reply to this | link to this | view in chronology ]

  • identicon
    Anonymous Coward, 3 Oct 2014 @ 12:30pm

    We found no instance of over-classification in the sample of [REDACTED] finished intelligence reports that we reviewed.

    This comic gem stands on its own.

    reply to this | link to this | view in chronology ]

  • identicon
    Anonymous Coward, 3 Oct 2014 @ 12:39pm

    "We've found no instances of hens being consumed." says Head Fox.

    reply to this | link to this | view in chronology ]

  • icon
    Derek (profile), 3 Oct 2014 @ 12:43pm

    New Dictionary

    In the new government dictionary [REDACTED] means '1'.

    reply to this | link to this | view in chronology ]

  • icon
    Uriel-238 (profile), 3 Oct 2014 @ 12:44pm

    Inside the box there's no perspective.

    The CIA Inspector General doesn't see overclassification because he's in a position where overclassification is invisible. From his perspective, the people need not know anything, and therefore should not know anything. What the CIA is doing is one-hundred-percent right.

    So, in the next iteration (because we can't change the CIA without breaking it) the people in charge of declassification need to be in a committee outside of the CIA.

    reply to this | link to this | view in chronology ]

  • icon
    limbodog (profile), 3 Oct 2014 @ 12:58pm

    This is called "zero accountability"

    And the CIA knows it.

    reply to this | link to this | view in chronology ]

  • identicon
    Adam West, 3 Oct 2014 @ 5:09pm

    If anyone read the intercept today

    https://firstlook.org/theintercept/2014/10/02/the-nsa-and-me/

    Even external investigations can be suspect and problematic, never mind internal ones that do not and maybe have never turned up any problems.

    People lie a lot, all of the articles over that past decade about white lies, and how that is good for human interaction... Sociopaths take this and use it as a basis and justification of Really Really big Lies, ones that harm people many orders of magnitude more than telling your wife she isn't fat.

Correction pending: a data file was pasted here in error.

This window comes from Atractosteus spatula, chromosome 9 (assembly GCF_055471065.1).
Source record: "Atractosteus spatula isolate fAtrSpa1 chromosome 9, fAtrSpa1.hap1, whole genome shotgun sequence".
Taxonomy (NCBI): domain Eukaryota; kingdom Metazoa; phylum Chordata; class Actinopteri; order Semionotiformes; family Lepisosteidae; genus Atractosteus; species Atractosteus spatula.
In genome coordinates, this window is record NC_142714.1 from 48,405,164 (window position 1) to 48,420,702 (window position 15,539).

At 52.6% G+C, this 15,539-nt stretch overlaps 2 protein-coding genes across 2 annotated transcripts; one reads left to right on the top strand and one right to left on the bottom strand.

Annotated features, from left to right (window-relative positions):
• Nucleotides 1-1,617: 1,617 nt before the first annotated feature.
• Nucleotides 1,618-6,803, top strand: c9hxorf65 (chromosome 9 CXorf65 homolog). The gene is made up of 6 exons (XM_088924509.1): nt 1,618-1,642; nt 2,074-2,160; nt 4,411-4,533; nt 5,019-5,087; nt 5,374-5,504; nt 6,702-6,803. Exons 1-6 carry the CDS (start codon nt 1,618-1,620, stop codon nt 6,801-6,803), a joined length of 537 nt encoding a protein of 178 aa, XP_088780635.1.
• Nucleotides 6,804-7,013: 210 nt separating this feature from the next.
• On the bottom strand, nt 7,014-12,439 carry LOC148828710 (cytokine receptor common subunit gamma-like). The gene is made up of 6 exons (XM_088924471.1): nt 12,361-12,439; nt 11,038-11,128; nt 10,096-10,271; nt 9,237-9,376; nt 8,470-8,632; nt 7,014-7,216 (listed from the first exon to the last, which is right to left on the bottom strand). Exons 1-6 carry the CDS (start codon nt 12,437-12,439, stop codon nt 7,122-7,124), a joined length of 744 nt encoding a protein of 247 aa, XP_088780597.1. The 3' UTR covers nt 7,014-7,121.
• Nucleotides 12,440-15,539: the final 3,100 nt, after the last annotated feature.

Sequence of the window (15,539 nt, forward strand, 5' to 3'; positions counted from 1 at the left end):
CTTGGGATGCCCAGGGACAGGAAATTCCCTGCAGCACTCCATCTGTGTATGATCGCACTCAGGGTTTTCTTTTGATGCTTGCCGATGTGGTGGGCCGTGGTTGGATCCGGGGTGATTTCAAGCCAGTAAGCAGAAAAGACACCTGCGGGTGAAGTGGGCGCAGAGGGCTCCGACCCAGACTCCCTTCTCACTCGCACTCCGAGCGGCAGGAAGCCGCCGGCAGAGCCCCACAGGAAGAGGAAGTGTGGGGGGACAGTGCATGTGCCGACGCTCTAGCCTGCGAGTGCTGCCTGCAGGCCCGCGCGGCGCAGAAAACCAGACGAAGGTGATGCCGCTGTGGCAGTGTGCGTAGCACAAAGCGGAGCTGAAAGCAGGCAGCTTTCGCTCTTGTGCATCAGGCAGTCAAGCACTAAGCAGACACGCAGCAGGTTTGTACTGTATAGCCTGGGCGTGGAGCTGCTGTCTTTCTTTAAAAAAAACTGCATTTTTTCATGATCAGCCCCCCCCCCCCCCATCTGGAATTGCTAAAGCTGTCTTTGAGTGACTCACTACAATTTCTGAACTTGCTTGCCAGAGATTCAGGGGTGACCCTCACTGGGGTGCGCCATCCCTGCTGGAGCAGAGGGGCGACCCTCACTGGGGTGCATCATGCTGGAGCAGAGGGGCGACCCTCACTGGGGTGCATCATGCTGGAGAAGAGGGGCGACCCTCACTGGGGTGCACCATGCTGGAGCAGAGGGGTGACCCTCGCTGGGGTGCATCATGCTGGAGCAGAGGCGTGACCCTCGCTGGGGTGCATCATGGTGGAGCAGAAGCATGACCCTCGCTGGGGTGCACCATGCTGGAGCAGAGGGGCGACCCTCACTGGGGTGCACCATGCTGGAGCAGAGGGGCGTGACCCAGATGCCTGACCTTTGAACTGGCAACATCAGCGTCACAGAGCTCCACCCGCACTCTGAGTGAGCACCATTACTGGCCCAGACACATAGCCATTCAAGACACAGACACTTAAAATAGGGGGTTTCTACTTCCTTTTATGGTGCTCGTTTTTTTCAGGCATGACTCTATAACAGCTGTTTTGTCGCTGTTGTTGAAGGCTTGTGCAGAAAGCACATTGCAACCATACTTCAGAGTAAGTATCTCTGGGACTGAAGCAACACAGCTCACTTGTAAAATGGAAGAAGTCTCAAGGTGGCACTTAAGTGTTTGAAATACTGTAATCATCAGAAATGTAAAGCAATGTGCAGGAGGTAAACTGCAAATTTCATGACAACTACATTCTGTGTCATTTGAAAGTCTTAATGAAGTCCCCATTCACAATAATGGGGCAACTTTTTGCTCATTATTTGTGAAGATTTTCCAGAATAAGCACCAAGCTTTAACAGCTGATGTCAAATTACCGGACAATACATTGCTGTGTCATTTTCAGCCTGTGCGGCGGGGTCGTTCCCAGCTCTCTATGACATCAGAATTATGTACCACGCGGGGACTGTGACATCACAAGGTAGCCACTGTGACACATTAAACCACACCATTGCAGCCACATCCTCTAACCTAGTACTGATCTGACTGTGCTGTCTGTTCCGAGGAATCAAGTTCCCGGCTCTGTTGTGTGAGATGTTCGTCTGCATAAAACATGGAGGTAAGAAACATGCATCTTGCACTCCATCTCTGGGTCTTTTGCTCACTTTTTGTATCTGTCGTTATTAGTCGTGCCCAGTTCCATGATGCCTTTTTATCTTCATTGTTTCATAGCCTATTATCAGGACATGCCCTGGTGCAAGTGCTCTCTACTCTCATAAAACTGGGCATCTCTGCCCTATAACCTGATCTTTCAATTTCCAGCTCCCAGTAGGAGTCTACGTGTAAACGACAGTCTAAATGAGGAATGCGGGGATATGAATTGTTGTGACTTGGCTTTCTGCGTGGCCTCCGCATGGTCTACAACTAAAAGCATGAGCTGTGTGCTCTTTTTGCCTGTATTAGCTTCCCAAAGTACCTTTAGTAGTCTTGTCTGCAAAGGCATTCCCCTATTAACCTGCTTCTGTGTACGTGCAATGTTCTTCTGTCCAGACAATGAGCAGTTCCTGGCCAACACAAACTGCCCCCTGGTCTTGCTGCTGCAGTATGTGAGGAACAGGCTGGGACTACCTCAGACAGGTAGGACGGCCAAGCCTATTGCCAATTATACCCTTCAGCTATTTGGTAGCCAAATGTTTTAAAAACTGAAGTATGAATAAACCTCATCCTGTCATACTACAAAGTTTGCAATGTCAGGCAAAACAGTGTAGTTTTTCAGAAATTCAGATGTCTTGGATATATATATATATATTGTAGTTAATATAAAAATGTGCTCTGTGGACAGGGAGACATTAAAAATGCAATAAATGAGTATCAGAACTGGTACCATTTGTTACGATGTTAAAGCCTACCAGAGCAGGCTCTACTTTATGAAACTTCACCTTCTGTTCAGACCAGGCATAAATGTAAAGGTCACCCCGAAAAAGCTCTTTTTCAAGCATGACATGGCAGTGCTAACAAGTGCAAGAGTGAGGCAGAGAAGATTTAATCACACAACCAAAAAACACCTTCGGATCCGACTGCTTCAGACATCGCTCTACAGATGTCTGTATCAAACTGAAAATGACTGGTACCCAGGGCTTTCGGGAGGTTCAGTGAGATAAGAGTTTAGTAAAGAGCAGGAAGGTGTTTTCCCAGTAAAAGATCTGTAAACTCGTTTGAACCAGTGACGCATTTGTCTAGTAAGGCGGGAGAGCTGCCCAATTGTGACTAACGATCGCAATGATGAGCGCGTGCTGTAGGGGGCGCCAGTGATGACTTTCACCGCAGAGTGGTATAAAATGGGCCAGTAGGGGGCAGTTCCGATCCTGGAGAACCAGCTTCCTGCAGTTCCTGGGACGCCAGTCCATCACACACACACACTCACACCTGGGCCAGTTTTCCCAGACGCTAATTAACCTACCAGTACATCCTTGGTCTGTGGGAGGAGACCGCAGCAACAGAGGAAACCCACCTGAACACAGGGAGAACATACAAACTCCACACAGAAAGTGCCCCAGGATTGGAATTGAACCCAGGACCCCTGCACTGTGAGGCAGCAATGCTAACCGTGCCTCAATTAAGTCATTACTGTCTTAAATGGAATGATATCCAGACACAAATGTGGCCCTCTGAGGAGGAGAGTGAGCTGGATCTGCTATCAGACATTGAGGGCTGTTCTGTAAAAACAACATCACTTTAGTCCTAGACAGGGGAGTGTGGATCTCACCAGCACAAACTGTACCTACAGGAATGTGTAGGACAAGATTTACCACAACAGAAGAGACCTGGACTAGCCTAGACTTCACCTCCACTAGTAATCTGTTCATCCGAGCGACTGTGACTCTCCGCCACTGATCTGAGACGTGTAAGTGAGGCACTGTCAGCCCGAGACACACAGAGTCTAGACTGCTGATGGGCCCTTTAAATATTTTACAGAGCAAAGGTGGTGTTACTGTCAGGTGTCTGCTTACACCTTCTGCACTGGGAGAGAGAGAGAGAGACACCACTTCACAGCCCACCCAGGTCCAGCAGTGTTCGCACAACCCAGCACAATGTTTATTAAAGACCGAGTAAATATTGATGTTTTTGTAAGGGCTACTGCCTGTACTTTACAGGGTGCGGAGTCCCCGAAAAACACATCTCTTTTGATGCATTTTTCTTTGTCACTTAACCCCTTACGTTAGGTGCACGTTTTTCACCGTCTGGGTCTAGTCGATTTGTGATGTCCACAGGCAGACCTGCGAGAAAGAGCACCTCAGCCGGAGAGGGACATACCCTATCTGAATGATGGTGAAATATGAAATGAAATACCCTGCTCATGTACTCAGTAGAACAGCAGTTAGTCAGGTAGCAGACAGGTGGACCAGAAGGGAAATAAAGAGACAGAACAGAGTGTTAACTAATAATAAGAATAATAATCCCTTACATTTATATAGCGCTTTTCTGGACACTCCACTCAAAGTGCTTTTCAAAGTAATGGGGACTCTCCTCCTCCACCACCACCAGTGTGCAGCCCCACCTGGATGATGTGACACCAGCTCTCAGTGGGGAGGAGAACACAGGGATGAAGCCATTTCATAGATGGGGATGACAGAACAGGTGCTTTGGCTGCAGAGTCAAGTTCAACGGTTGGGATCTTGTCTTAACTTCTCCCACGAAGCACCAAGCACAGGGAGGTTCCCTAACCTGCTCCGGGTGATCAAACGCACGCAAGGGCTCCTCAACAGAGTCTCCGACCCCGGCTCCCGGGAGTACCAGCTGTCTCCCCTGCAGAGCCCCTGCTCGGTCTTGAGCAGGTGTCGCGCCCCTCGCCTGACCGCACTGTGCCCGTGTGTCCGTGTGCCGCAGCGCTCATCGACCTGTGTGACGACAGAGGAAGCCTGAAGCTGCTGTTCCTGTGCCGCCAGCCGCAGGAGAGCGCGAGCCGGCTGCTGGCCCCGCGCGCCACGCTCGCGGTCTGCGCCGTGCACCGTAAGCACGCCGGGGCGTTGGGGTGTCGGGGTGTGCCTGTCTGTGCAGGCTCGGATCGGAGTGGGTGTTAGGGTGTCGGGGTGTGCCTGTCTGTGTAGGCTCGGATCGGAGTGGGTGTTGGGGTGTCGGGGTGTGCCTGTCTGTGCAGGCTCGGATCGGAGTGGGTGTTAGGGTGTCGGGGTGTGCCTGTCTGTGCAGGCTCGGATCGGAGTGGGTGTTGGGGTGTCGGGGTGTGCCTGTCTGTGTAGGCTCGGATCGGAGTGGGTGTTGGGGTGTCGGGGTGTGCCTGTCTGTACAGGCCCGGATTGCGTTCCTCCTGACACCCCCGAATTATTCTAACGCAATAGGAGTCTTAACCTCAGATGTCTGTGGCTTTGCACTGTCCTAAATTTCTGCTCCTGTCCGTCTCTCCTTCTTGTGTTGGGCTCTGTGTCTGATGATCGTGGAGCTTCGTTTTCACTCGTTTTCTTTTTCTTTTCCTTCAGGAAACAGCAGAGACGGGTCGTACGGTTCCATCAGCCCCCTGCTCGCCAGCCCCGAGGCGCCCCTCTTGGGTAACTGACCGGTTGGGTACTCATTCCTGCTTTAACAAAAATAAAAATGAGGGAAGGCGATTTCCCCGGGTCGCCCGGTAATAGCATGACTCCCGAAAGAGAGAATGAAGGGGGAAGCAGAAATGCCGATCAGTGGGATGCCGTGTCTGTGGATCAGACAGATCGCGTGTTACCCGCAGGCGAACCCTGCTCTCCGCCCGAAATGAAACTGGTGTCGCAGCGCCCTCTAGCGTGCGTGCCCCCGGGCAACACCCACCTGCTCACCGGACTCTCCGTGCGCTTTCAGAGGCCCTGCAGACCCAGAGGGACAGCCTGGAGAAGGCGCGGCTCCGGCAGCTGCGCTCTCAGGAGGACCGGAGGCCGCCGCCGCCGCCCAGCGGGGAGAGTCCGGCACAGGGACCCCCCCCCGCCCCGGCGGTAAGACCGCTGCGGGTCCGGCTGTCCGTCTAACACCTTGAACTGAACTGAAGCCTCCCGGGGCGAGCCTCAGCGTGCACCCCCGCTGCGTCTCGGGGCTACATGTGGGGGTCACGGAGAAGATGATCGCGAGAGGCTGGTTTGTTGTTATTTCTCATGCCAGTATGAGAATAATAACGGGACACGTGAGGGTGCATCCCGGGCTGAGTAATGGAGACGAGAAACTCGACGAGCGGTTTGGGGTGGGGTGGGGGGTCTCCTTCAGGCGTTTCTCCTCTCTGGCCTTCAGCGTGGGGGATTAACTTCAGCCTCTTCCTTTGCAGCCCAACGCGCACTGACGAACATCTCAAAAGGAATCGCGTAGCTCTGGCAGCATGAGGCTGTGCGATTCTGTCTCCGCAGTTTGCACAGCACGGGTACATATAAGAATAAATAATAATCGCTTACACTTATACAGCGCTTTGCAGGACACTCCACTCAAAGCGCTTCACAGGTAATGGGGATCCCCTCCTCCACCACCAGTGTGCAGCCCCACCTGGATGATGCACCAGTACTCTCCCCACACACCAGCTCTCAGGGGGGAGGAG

reply to this | link to this | view in chronology ]

  • icon
    JohnHalo (profile), 3 Oct 2014 @ 5:48pm

    Would you say the Inspector General is partisan or stupid? Or both?

    reply to this | link to this | view in chronology ]

  • identicon
    Anonymous Coward, 3 Oct 2014 @ 6:13pm

    When someone say they are perfect = Very shady

    This reminds me of something I heard many years ago on the telly. A governor or some such, tried to defend the death penalty by stating that there had NEVER been anyone who had been falsely executed in her state. It was easily disproved of course, and anyone with just a little bit of sense would see it for the quite huge lie it was.
    Now I can respect peoples opinions, even if they are very opposite mine, but don't insult our intelligence and say that you are perfect, because it will damage your cause when people start to question your sense of reality.

    reply to this | link to this | view in chronology ]

  • identicon
    Anonymous Coward, 3 Oct 2014 @ 9:18pm

    It isn't the first redaction in the pictured document snippet that's ironic. It was an intentional joke.
    It's the second and third redactions that were unintentional:

    The second redaction was supposed to read "'Submit an Article' page at Cracked.com."

    The third redaction was supposed to read "Onion"

    reply to this | link to this | view in chronology ]

  • identicon
    Anonymous Coward, 4 Oct 2014 @ 1:44am

    Of course

    They don't think Overclassification is possible since they don't want the plebs knowing they exist in the first place.

    reply to this | link to this | view in chronology ]

  • identicon
    Anonymous Coward, 4 Oct 2014 @ 2:42am

    CIA Inspector General Can't Find A Single Example Of CIA Overclassification

    Probably should have taken the blind fold off first, huh

    reply to this | link to this | view in chronology ]

  • identicon
    Just Another Anonymous Troll, 6 Oct 2014 @ 7:11am

    The public is the enemy. The purpose of redactions is to keep information out of the hands of the enemy. The goal is to keep the public in the dark.
    Everything was classified just as much as it needed to be.

    reply to this | link to this | view in chronology ]